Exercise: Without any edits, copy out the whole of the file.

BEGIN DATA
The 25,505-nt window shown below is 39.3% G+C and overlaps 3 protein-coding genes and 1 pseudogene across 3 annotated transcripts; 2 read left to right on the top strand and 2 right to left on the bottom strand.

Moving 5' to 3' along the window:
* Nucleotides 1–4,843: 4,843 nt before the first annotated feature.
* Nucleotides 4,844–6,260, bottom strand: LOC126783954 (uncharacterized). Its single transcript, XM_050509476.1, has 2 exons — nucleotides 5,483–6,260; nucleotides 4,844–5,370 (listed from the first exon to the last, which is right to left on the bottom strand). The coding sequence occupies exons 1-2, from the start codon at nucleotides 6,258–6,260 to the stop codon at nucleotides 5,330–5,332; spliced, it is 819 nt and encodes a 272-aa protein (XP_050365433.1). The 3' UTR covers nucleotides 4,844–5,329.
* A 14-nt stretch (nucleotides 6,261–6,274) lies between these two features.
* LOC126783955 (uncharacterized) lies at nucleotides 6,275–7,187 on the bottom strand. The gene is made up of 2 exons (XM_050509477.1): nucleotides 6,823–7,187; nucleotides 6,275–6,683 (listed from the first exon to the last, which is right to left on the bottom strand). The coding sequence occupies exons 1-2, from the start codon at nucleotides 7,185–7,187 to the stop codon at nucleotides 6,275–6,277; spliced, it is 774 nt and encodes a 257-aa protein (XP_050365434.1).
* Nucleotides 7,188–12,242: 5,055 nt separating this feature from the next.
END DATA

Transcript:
The 25,505-nt window shown below is 39.3% G+C and overlaps 3 protein-coding genes and 1 pseudogene across 3 annotated transcripts; 2 read left to right on the top strand and 2 right to left on the bottom strand.

Moving 5' to 3' along the window:
* Nucleotides 1–4,843: 4,843 nt before the first annotated feature.
* Nucleotides 4,844–6,260, bottom strand: LOC126783954 (uncharacterized). Its single transcript, XM_050509476.1, has 2 exons — nucleotides 5,483–6,260; nucleotides 4,844–5,370 (listed from the first exon to the last, which is right to left on the bottom strand). The coding sequence occupies exons 1-2, from the start codon at nucleotides 6,258–6,260 to the stop codon at nucleotides 5,330–5,332; spliced, it is 819 nt and encodes a 272-aa protein (XP_050365433.1). The 3' UTR covers nucleotides 4,844–5,329.
* A 14-nt stretch (nucleotides 6,261–6,274) lies between these two features.
* LOC126783955 (uncharacterized) lies at nucleotides 6,275–7,187 on the bottom strand. The gene is made up of 2 exons (XM_050509477.1): nucleotides 6,823–7,187; nucleotides 6,275–6,683 (listed from the first exon to the last, which is right to left on the bottom strand). The coding sequence occupies exons 1-2, from the start codon at nucleotides 7,185–7,187 to the stop codon at nucleotides 6,275–6,277; spliced, it is 774 nt and encodes a 257-aa protein (XP_050365434.1).
* Nucleotides 7,188–12,242: 5,055 nt separating this feature from the next.